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From: Daily Mail, 25 August 1994.


COMPARISON of today’s GCSE papers with O-levels set 20 years ago show how fashions in exams have changed. Critics say these changes have had a fundamental effect on grades. O-level question papers tended to be just a few sheets of plain text. GCSE papers are often booklets featuring graphics, cartoons and diagrams as well as space for the answers.

The 1974 O-level papers of the Manchester-based Joint Matriculation Board (JMB) made clear: ‘Careless work and untidy work will be penalised.’ Not until last year were boards forced to allocate five per cent of marks for spelling, punctuation and grammar in the GCSEs.

A JMB history paper from 1974 made pupils show their knowledge in an intelligent way with questions such as: ‘ln what ways did Queen Elizabeth I overcome her enemies at home and abroad. Another question asked: ‘Why was the Commonwealth (1649-1660) so short-lived?’ Pupils were also asked to write on a series of topics such as the Somme, the entente cordiale, the Blitz and Pearl Harbour.

This year’s history GCSE from the Northern Examinations and Assessment Board asks pupils to look at ‘evidence’ including an extract from The History of the Communist Party published in the Soviet Union in 1951 — and answer a series of questions on Five Year Plans. They are urged to use their knowledge as well as the sources to back their arguments.

Another question uses a school timetable featuring ‘race studies’ from a girls’ school in Germany in 1935 as well as an extract from a speech by Adolf Hitler and a picture of a Nazi rally in 1934. Pupils are asked how useful the timetable is to a historian writing about education in Nazi Germany and told to use Hitler’s quotes to explain why the Nazis set up their youth movement. They must also use their knowledge and the sources to explain why and how Hitler set up a.dictatorship in Germany.

Critics say the answers can too often be gleaned from the ‘evidence’ — a charge denied by the boards.

Academic Brian Ford has made a study of exam papers going back more than a century and analysed their complexity. Mr Ford, a chartered biologist, fellow of Cardiff University and director of Mensa, said: ‘Most normal people could handle today’s simple tests. I doubt whether our modern university students could pass the School Certificate set to the I6-year-olds of 1894.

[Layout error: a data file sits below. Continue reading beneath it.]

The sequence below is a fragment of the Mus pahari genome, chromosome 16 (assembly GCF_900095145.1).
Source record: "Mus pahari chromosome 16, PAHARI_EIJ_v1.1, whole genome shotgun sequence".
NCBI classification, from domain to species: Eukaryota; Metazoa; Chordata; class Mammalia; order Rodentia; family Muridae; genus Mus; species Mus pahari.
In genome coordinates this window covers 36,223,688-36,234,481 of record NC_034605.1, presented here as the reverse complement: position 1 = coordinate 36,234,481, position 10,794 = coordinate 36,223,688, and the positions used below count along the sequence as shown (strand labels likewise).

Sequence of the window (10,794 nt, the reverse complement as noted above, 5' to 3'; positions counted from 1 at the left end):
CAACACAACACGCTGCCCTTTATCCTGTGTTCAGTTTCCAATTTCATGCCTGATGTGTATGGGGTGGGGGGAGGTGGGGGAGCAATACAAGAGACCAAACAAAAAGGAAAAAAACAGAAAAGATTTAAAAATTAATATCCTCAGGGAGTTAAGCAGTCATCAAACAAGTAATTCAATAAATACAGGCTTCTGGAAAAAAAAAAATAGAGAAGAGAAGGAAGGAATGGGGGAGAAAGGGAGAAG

‘In 1894 the pupils needed a good understanding of essentials. Each answer involved depth, as well as knowledge. But the 1994 questions call for much simpler definitions. The level of understanding is now much less. You need little education to give the right answers.

‘In this year’s GCSE exams there is a drawing of the lungs. Inside is mucus. ‘What is the job of this mucus?’ poses the paper. Go back a century and you find a lung question, too. ‘What is the essential nature of a breathing organ?’ it said. Here was a chance for children to express their own understanding.’ He added: ‘My analysis shows that today’s papers are a good ten per cent simpler to read than those set before the Second World War. Modern examiners know that their candidates aren’t up to the standards of an earlier age.’

The following example compares two questions 100 years apart. Midland Examining Group science GCSE, 1994. (Pupils see diagram sequence of a boat being rocked by a wave). ‘When Bill moored his yacht for the night he found it very hard to sleep because the boat was rocked by waves. Explain why Bill’s yacht always returned to the upright position after the passage of a wave.’

Cambridge University Public Examination Board School Certificate, 1894.‘Define uniform velocity. Express a velocity of ten yards an hour in terms of feet and seconds.’

‘On a steamer which is moving with the velocity of 15 miles an hour a man crosses the deck in a direction at right angles to the steamer’s motion with 8 velocity of ten feet per second. Find his resultant velocity.’

Move to the previous profile on this site: Profile: Problem Solver Brian Ford, 1993 or to the next cutting: No problem for brainy Brian, 1994.